An argument often used to restrict women from church leadership is that Jesus spent most of his time on earth investing in a group of 12 men.  But a close reading of the gospels shows that his band of followers also included women disciples. I’ll leave the reader to their own survey of the […]
This moment would become the very cornerstone of our faith.
Preached in millions of sermons, proclaimed in every nation and tongue, written about by every theologian and Christian thinker.
But before all that, it was just a woman and the Teacher, the Rabbi, the Son of God she worshiped and followed and knew like a brother.
Deeply grieving, Mary Magdalene wept at his empty tomb, thinking that she’d been robbed of her last opportunity to look upon him, and anoint him. There was a man; she thought, maybe, the gardener. Weeping and distraught, she asked him where the body was.
There is no evidence in the bible or church history to suggest that Mary Magdalene was a prostitute or the wife of Jesus.  The Catholic Church formally rejected this characterization of Mary in 1969, yet this tarnished picture continues to be perpetuated through books and films like Jesus Christ Superstar (1973), The Last Temptation of Christ (1988), The Passion of the Christ (2004), The Da Vinci Code (2006) and most recently, Risen (2016), a new Columbia Pictures film starring Joseph Fiennes.  Since Mary is not around to defend herself, I’d like to set the record straight.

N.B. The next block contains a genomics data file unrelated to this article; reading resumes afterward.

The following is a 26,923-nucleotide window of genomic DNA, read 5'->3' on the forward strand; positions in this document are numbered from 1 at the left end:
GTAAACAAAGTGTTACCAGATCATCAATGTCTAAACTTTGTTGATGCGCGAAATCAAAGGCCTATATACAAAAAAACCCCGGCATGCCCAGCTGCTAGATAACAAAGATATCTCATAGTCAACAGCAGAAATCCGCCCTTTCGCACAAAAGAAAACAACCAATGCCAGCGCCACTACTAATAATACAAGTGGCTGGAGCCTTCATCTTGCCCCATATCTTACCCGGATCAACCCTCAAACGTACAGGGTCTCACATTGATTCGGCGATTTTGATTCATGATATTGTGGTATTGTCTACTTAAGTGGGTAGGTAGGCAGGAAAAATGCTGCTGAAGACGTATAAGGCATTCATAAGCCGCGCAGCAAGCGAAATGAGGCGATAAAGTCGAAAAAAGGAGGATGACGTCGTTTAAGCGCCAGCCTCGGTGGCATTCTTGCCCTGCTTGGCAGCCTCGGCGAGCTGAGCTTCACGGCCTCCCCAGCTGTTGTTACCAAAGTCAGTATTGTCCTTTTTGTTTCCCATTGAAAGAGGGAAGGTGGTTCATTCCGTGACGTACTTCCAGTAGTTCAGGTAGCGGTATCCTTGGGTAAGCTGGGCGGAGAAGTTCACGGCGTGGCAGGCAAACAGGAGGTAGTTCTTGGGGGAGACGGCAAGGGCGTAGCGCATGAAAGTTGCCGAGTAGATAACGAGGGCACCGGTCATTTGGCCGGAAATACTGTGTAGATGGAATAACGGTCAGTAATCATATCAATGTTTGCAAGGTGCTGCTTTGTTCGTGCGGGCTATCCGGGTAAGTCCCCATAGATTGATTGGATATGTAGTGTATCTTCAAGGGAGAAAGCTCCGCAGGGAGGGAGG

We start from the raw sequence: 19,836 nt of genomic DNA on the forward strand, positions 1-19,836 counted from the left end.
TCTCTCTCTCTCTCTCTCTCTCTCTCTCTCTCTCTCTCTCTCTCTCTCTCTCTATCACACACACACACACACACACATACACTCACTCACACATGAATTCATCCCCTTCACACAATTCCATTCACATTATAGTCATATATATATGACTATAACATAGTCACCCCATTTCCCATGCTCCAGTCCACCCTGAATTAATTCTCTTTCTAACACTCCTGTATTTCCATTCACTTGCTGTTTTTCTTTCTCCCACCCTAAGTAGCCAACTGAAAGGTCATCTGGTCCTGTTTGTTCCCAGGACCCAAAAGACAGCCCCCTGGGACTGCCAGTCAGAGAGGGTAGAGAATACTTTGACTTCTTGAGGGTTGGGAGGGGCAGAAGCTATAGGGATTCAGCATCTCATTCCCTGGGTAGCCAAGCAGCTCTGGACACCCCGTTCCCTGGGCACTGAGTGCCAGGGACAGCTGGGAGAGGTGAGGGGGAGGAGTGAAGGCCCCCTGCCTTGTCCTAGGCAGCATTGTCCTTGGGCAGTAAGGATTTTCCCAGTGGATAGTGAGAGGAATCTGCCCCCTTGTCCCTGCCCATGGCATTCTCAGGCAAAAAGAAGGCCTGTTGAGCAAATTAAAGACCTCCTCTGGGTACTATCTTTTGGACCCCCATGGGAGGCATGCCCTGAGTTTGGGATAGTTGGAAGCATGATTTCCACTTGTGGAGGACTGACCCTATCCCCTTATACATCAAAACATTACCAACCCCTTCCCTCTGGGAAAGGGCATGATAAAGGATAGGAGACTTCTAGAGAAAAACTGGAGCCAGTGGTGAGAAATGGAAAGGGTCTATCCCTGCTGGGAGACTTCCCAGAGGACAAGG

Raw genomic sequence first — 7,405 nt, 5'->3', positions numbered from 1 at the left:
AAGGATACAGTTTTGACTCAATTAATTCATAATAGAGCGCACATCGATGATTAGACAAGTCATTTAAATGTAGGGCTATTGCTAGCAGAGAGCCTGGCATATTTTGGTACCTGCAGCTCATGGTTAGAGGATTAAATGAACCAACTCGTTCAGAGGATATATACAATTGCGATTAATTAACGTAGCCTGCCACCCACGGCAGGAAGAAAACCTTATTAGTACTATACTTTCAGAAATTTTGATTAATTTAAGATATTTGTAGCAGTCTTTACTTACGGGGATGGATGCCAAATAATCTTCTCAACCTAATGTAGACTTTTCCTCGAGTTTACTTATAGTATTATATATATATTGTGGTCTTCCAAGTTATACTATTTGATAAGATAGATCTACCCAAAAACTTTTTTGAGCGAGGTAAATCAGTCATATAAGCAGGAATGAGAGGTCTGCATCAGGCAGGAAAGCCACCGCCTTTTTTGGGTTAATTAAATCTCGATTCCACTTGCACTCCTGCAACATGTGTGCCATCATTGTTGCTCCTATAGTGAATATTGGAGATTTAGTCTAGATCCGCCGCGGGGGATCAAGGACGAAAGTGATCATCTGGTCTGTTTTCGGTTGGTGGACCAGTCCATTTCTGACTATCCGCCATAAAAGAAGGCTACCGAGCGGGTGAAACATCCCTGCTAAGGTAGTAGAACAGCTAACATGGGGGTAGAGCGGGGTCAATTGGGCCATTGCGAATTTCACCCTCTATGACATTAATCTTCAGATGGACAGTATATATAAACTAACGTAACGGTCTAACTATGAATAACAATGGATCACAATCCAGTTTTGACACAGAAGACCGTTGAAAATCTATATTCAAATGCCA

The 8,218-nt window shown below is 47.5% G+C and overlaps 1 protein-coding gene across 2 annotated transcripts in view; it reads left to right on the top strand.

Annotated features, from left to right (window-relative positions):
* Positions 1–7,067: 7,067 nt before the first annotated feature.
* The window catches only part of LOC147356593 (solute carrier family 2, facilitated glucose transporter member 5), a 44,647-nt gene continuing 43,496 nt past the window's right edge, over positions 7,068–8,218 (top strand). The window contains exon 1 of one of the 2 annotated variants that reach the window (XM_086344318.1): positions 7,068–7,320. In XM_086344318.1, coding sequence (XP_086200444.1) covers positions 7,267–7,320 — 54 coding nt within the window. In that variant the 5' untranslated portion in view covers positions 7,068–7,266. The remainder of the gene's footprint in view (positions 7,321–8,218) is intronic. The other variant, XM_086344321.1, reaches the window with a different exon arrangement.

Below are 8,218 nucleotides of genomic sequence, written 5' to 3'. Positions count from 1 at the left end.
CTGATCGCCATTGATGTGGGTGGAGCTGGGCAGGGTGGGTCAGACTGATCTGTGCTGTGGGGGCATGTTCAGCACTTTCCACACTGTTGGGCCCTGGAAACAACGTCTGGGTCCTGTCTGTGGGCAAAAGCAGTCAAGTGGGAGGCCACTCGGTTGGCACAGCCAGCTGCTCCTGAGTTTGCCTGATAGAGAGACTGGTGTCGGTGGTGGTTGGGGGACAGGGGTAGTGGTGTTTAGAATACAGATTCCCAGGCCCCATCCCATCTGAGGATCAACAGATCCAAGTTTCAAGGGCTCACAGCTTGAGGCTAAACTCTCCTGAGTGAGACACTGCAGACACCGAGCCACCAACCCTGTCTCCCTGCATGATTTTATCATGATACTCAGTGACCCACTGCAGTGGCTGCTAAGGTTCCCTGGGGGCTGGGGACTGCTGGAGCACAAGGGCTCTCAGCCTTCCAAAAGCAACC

I read Matthew 27:55-56 recently and saw something I had not noticed before. There were many female followers at Jesus’ crucifixion – many. I had previously imagined that only a few women had accompanied Jesus and made the trip all the way from Galilee to Jerusalem – usually a journey of several days.
These women had travelled to be with Jesus and to minister to him by taking care of his needs. From this group of many, Matthew identified just three of the women: Mary Magdalene, Mary the mother of James and Joseph, and the unnamed mother of the sons of Zebedee. Mark, in his parallel account, also lists just three women: Mary Magdalene, Mary the mother of James and Joseph, and Salome, but he adds that many other women from Galilee were near the cross with them (Mark 15:40-41 cf Mark 16:1).
Did twelve ordinary, uneducated men start the Church? No, God used a larger group of both men and women disciples with varying backgrounds.